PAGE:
Please correct me if I'm wrong.

Also, do these sets use non-wobulated DLP chips? And still wondering about viewing angle - same old "poor" RPTV viwing angle or is this better with laser illumination?
post #37 of 4189
No, the lasers will still have to be turned on and off sequentially. Otherwise it would just be displaying black and white images. Actually, turning all of them on would be a pretty cool mode for B&W movies.

I can't stand wobulated images. So, personally, I wouldn't buy this unless the pixels were square.
post #38 of 4189
Of course I am not saying all the lasers are always on! Clearly they need to be pulsed on and off. But say you need to display a color on a pixel that is some part R, some part B, and some part G, you can mix those colors quite easily by pulsing the R, G, and B lasers *at the same time* (each in their own independent pulsing cycle), as opposed to a color wheel where you can only display red when the color wheel is on red, display green when the color wheel is on green, etc. This would seem to be a huge advantage!
post #39 of 4189
No color wheel in LED RPTVs either. That's why I 've been saying laser is just a minor, if any, improvement over LED sets from Samsung. Both have insane life, no light output deterioration , no lamp, no wheel, low heat, low power consumption, instant on. Both allow for shallower cases.

Now, when they stick a colorimeter to laser TV and tell you it has wider gamut, it won't necessarily translate to wider gamut as perceived by human eye.

Lasers produce highly coherent light - now, to what extent and how it can be used to the benefit of visual quality in a TV, I dunno

And a brand new 1080p 50" _proven_ LED RPTV from Samsung is $1400 .
post #40 of 4189
Didn't realize LED DLPs have no color wheel - three independent RGB light sources are used, and can be on at the same time? If so, I agree there would appear to be little benefit of laser RPTV over LED.
post #41 of 4189
Does anyone think Mit will come out with, say a 50 inch Laser TV? Any fact, fiction and/or rumor will be appreciated. Let the speculation begin................
post #42 of 4189
Thread Starter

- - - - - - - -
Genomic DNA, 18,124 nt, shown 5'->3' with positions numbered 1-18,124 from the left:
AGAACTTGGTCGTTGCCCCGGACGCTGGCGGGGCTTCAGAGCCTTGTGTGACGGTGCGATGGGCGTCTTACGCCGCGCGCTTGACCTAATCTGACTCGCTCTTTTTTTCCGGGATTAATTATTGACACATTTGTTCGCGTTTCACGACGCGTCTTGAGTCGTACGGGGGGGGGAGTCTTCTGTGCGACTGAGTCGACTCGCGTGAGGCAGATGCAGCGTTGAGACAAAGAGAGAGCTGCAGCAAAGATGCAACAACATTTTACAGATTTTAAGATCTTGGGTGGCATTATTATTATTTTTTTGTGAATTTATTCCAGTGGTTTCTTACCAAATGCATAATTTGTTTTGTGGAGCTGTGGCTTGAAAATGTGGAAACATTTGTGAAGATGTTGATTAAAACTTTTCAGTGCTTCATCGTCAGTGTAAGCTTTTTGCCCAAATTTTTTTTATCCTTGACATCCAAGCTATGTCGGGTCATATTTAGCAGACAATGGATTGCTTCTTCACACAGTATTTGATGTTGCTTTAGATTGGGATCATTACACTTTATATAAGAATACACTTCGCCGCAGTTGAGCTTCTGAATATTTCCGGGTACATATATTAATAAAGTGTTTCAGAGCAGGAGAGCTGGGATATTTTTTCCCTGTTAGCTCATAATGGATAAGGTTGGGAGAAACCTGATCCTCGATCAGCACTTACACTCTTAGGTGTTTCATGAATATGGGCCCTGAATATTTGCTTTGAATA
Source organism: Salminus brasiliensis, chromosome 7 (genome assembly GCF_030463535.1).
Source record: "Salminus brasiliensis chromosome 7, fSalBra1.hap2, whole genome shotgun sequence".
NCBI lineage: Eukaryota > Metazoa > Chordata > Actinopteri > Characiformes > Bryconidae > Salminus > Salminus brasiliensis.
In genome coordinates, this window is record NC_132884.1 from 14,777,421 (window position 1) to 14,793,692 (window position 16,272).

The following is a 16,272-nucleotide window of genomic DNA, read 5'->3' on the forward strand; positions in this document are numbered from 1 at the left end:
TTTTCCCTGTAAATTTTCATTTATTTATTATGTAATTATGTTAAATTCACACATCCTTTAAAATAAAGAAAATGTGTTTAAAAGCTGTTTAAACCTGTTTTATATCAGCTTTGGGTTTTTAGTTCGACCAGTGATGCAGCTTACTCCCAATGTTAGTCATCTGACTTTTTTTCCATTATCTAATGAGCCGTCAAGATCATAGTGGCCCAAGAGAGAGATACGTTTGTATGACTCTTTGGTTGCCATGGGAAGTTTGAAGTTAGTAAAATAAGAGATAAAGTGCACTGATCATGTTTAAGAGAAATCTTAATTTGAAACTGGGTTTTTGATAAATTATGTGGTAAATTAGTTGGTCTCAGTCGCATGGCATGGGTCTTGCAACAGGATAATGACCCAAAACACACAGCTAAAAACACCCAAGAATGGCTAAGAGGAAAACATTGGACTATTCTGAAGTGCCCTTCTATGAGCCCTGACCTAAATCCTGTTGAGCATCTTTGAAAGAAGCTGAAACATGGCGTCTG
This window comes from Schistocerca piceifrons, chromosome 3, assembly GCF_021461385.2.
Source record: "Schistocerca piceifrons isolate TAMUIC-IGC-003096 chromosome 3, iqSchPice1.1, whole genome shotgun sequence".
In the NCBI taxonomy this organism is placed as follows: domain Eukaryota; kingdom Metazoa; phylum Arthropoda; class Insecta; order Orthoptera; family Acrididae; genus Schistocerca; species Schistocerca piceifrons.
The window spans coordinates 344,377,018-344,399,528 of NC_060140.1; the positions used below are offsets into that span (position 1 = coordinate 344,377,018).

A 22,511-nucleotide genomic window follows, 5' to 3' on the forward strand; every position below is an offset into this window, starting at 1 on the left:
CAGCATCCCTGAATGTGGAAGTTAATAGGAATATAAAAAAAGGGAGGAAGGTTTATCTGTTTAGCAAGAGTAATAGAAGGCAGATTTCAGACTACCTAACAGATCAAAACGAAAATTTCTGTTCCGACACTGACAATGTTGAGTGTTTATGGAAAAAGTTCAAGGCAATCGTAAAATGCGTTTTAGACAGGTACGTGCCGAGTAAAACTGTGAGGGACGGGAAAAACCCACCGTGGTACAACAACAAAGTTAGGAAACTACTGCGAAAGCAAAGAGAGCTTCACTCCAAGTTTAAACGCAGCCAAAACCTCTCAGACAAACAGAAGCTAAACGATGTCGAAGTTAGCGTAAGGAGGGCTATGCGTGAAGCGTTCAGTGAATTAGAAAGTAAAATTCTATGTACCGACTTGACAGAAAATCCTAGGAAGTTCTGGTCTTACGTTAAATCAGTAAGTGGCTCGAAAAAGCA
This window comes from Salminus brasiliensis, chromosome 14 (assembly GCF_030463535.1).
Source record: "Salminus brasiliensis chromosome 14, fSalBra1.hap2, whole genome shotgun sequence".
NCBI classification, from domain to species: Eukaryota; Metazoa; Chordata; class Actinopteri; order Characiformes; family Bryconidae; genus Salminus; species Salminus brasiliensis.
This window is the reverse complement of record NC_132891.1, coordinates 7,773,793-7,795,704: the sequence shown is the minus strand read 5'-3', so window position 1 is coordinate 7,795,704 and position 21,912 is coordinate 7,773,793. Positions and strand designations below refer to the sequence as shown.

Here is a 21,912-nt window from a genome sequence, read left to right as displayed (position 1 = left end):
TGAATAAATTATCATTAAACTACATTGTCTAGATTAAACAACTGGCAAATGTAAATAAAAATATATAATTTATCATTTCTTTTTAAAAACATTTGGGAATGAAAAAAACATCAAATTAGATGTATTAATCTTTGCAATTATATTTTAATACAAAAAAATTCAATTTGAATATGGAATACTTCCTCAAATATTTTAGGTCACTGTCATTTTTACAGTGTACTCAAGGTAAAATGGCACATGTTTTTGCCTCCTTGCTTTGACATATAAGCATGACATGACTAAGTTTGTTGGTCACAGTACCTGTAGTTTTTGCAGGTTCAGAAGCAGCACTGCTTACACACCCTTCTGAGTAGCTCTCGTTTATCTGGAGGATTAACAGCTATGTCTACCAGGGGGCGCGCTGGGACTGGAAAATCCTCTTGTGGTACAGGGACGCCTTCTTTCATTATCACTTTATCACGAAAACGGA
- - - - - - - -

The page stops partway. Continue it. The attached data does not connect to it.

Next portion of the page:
According to lasertvnew.com: "Lasers purportedly shut off totally when not needed, frame-to-frame, creating a more natural blackness."

And Gizmodo said "the blacks were midnight-dark".

post #43 of 4189
Quote:
Originally Posted by kmil View Post

Does anyone think Mit will come out with, say a 50 inch Laser TV? Any fact, fiction and/or rumor will be appreciated. Let the speculation begin................

dunno, last year mis said that they will only have 57 inches and up, everything below would be king in the lcd/plasma market. rep is king in the larger market.
post #44 of 4189
Quote:
Originally Posted by MiahXgaming View Post

According to lasertvnew.com: "Lasers purportedly shut off totally when not needed, frame-to-frame, creating a more natural blackness."

And Gizmodo said "he blacks were midnight-dark".

so pretty much the only thing blacker maybe are sed and that new kuro prototype thats coming in 09
post #45 of 4189
Thread Starter 
And CRT of course.

But blacker, or as black as? Black can only be so black.
post #46 of 4189
Quote:
Originally Posted by MiahXgaming View Post

And CRT of course.

But blacker, or as black as? Black can only be so black.

ok but within a big screen size at 1080p lol and 240hz
post #47 of 4189
Quote:
Originally Posted by StevieG View Post

If I understand the tech correctly, one major advantage of Laser DLPs over LED or conventional lamp DLPs is the elimination of the color wheel. Because there are three individual lasers (R, B, G), there is no need for sequential color (all three colors can be illuminating the same mirrors at the same time), and therefore no rainbows. And because colors can be processed in parallel rather than sequentially, I also assume that this would increase the temporal resolution of the DLP technology.

Please correct me if I'm wrong.

Also, do these sets use non-wobulated DLP chips? And still wondering about viewing angle - same old "poor" RPTV viwing angle or is this better with laser illumination?

LED backlit DLP tv's currently available (using PhlatLight led's) also eliminate the color wheel:
http://www.phlatlight.com/